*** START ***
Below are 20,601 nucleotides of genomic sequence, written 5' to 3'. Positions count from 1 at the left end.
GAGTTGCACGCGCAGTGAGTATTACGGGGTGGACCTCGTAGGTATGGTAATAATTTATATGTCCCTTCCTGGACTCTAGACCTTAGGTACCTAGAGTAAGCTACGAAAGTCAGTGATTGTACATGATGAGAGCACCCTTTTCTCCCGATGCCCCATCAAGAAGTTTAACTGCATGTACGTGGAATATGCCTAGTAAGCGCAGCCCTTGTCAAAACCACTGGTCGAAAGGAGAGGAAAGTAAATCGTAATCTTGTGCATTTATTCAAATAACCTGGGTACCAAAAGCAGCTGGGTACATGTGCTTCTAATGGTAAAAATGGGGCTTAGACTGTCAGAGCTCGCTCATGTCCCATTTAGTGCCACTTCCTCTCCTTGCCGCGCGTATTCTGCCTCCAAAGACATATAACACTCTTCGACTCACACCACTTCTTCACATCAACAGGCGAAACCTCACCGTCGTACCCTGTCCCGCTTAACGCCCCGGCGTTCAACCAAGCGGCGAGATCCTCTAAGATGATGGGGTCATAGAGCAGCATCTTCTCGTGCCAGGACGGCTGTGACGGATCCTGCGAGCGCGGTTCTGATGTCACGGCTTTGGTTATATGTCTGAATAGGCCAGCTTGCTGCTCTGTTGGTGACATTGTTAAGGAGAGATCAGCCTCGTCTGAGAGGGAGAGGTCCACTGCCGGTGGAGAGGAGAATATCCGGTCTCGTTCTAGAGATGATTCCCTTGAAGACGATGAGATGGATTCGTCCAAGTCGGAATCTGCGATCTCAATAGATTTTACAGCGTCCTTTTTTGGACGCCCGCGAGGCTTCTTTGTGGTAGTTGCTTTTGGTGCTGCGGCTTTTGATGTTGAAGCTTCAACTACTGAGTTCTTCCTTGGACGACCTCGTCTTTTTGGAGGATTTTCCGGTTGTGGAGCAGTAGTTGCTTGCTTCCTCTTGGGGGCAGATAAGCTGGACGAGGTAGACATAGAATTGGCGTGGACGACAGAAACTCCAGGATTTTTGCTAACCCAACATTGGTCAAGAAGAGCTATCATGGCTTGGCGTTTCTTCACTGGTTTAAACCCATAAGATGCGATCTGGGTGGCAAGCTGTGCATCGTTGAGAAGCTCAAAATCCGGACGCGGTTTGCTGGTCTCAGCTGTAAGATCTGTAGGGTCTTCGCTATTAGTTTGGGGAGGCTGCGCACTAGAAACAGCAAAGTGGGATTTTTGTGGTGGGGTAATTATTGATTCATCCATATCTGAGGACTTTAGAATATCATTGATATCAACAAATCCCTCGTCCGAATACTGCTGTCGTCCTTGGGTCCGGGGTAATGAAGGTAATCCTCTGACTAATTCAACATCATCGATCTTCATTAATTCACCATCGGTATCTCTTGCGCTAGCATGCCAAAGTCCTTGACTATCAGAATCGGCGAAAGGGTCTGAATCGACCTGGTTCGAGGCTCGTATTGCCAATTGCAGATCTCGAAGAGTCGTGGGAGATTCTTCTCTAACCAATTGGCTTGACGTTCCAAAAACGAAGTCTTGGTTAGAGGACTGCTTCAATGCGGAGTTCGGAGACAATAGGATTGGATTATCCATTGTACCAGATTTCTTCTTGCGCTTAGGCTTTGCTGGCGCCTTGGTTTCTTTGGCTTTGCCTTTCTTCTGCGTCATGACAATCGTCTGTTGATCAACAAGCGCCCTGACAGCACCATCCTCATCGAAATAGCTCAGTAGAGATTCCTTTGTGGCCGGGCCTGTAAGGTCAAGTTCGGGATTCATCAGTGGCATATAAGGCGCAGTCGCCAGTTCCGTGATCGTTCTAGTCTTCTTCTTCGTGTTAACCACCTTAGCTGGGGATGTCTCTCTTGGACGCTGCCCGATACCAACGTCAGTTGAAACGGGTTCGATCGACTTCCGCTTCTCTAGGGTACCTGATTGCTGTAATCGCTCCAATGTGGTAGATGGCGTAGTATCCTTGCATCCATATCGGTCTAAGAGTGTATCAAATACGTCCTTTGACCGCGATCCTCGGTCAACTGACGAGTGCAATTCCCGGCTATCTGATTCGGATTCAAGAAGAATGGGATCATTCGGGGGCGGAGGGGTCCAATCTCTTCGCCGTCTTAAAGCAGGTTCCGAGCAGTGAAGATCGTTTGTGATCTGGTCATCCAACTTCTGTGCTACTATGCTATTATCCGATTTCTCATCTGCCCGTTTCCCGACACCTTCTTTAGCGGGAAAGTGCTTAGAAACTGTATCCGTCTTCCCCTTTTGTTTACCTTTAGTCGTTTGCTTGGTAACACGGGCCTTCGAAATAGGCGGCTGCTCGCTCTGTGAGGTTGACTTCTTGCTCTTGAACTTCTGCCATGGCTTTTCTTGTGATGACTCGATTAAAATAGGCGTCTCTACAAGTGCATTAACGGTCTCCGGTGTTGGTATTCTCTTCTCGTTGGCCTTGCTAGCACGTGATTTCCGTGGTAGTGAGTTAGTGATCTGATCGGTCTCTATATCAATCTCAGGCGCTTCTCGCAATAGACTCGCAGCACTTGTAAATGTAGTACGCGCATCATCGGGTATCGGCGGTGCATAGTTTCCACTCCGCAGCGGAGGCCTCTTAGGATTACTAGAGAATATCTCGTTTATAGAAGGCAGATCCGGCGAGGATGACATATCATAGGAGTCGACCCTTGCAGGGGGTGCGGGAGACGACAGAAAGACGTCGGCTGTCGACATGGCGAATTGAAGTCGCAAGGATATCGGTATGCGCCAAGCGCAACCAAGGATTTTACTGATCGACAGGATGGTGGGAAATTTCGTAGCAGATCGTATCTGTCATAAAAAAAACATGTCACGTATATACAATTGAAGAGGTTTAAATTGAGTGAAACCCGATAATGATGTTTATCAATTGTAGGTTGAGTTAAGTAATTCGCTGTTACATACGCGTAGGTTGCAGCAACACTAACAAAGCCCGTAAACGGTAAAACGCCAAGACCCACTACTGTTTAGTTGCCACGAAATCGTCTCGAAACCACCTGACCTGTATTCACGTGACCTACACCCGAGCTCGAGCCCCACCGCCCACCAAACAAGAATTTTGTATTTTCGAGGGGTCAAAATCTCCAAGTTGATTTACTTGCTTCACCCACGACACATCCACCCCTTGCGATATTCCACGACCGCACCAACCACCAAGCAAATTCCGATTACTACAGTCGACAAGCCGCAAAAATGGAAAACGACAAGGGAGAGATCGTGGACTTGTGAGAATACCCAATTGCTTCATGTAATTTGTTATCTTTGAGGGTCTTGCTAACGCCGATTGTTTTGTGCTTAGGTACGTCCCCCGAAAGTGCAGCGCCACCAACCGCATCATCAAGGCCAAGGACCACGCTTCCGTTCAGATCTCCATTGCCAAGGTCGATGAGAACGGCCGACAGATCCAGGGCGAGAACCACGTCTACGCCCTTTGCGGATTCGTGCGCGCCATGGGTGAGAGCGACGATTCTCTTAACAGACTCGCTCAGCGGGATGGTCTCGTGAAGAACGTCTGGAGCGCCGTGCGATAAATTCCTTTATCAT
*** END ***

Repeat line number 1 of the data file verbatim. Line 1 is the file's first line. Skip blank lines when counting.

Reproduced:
Below are 20,601 nucleotides of genomic sequence, written 5' to 3'. Positions count from 1 at the left end.